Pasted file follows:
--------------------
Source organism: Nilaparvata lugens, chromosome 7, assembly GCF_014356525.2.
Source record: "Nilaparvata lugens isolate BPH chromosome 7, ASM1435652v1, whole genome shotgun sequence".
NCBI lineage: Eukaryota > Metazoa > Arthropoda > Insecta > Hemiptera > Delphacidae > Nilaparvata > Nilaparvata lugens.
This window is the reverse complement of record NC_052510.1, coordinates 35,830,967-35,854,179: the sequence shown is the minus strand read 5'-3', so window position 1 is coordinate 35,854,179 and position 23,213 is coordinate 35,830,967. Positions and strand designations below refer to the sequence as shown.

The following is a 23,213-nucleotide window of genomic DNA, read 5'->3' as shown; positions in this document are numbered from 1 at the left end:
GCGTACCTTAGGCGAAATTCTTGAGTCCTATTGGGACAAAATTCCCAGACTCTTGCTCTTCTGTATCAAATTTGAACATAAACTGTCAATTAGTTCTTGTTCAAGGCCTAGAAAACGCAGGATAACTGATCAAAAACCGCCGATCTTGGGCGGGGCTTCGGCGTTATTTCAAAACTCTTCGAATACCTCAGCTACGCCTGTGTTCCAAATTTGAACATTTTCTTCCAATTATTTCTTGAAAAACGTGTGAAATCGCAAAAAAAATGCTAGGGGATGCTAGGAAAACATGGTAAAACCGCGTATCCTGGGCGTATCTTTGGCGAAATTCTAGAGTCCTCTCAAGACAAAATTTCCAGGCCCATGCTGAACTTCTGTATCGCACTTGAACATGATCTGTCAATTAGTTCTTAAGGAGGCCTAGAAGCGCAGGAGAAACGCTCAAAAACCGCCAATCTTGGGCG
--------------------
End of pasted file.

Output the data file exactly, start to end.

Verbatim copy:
Source organism: Nilaparvata lugens, chromosome 7, assembly GCF_014356525.2.
Source record: "Nilaparvata lugens isolate BPH chromosome 7, ASM1435652v1, whole genome shotgun sequence".
NCBI lineage: Eukaryota > Metazoa > Arthropoda > Insecta > Hemiptera > Delphacidae > Nilaparvata > Nilaparvata lugens.
This window is the reverse complement of record NC_052510.1, coordinates 35,830,967-35,854,179: the sequence shown is the minus strand read 5'-3', so window position 1 is coordinate 35,854,179 and position 23,213 is coordinate 35,830,967. Positions and strand designations below refer to the sequence as shown.

The following is a 23,213-nucleotide window of genomic DNA, read 5'->3' as shown; positions in this document are numbered from 1 at the left end:
GCGTACCTTAGGCGAAATTCTTGAGTCCTATTGGGACAAAATTCCCAGACTCTTGCTCTTCTGTATCAAATTTGAACATAAACTGTCAATTAGTTCTTGTTCAAGGCCTAGAAAACGCAGGATAACTGATCAAAAACCGCCGATCTTGGGCGGGGCTTCGGCGTTATTTCAAAACTCTTCGAATACCTCAGCTACGCCTGTGTTCCAAATTTGAACATTTTCTTCCAATTATTTCTTGAAAAACGTGTGAAATCGCAAAAAAAATGCTAGGGGATGCTAGGAAAACATGGTAAAACCGCGTATCCTGGGCGTATCTTTGGCGAAATTCTAGAGTCCTCTCAAGACAAAATTTCCAGGCCCATGCTGAACTTCTGTATCGCACTTGAACATGATCTGTCAATTAGTTCTTAAGGAGGCCTAGAAGCGCAGGAGAAACGCTCAAAAACCGCCAATCTTGGGCG